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Elmwood Residential Home Limited Good

Reports


Inspection carried out on 24 September 2018

During a routine inspection

This unannounced comprehensive inspection took place on 24 and 25 September 2018. The inspection was to follow up whether improvements had been made from the previous inspection in September 2017.

Elmwood residential home is registered to provide accommodation with personal care for up to 38 people with physical disabilities, long term medical conditions or memory loss. 37 people lived there when we visited.

At the previous inspection on the 13 and 14 September 2017, the service was rated as requires improvement overall, with the safe, effective, responsive and well led domains rated requires improvement and the caring domain rated as good. Four breaches of regulations were found in safe care and treatment, safeguarding, quality monitoring and in relation to a failure to notify the commission about an allegation of abuse. Following the inspection, CQC took further enforcement action by imposing a condition on the provider’s registration. This was because the service had been rated requires improvement with breaches of regulations for the fourth successive inspection. The condition required the provider to provide CQC with a monthly report to demonstrate they were making the required improvements at the service.

CQC met with the provider on 10 January 2018. The purpose of the meeting was to ensure the provider was clear that CQC's expected improvement at the next inspection, with no breaches of regulations. We also emphasised the need to ensure these improvements were sustained. Since December 2017, the service has sent monthly reports, which have included examples of continuous improvements.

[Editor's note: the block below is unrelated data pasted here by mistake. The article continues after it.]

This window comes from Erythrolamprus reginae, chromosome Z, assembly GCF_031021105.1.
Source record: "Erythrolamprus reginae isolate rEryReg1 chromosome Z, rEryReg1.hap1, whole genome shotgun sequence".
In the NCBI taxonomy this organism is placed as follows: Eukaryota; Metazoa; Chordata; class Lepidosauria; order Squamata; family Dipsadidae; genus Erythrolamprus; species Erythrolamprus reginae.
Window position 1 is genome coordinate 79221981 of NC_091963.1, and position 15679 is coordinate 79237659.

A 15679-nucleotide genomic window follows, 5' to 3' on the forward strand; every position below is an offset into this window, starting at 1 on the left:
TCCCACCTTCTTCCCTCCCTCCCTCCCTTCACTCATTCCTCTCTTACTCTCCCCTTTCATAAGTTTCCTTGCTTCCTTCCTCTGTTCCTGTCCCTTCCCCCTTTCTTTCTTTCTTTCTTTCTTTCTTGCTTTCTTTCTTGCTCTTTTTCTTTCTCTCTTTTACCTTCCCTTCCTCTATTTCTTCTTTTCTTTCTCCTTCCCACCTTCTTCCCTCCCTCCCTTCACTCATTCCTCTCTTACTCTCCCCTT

Since then, the service has worked closely with the local authority, their quality assurance improvement team and the Care Quality Commission to make the required improvements. The local authority quality assurance and improvement team has visited the service regularly to support the provider to continuously improve their quality monitoring systems. Joint meetings were held with the provider, local authority and care manager to monitor progress and ensure continuous improvements were made. At this inspection, significant improvements had been made in the provider’s quality monitoring systems. People's care records had improved, care plans, risk assessments and daily records were more detailed, and personalised. However, further improvements were still needed to make sure staff had the training and sufficient equipment to use electronic care records effectively.

The provider, registered manager and deputy manager, worked well together. People, relatives, staff and professionals gave us positive feedback about the quality of people’s care. They spoke about improvements in communication, professional development and improved quality monitoring systems.

The service has a registered manager. A registered manager is a person who has registered with the Care Quality Commission to manage the service. Like registered providers, they are ‘registered persons’. Registered persons have legal responsibility for meeting the requirements in the Health and Social Care Act 2008 and associated Regulations about how the service is run.

People were protected from abuse because the leadership team had completed additional safeguarding training with the local authority. They demonstrated a good understanding of their responsibilities to report safeguarding concerns, and worked in partnership with other agencies, where concerns about abuse were identified. The service informed the local authority safeguarding team about suspected abuse and notified the Care Quality Commission (CQC). Where concerns about staff practice were identified, they were robustly dealt with through additional training, supervision, and if needed, by following the provider’s disciplinary procedures.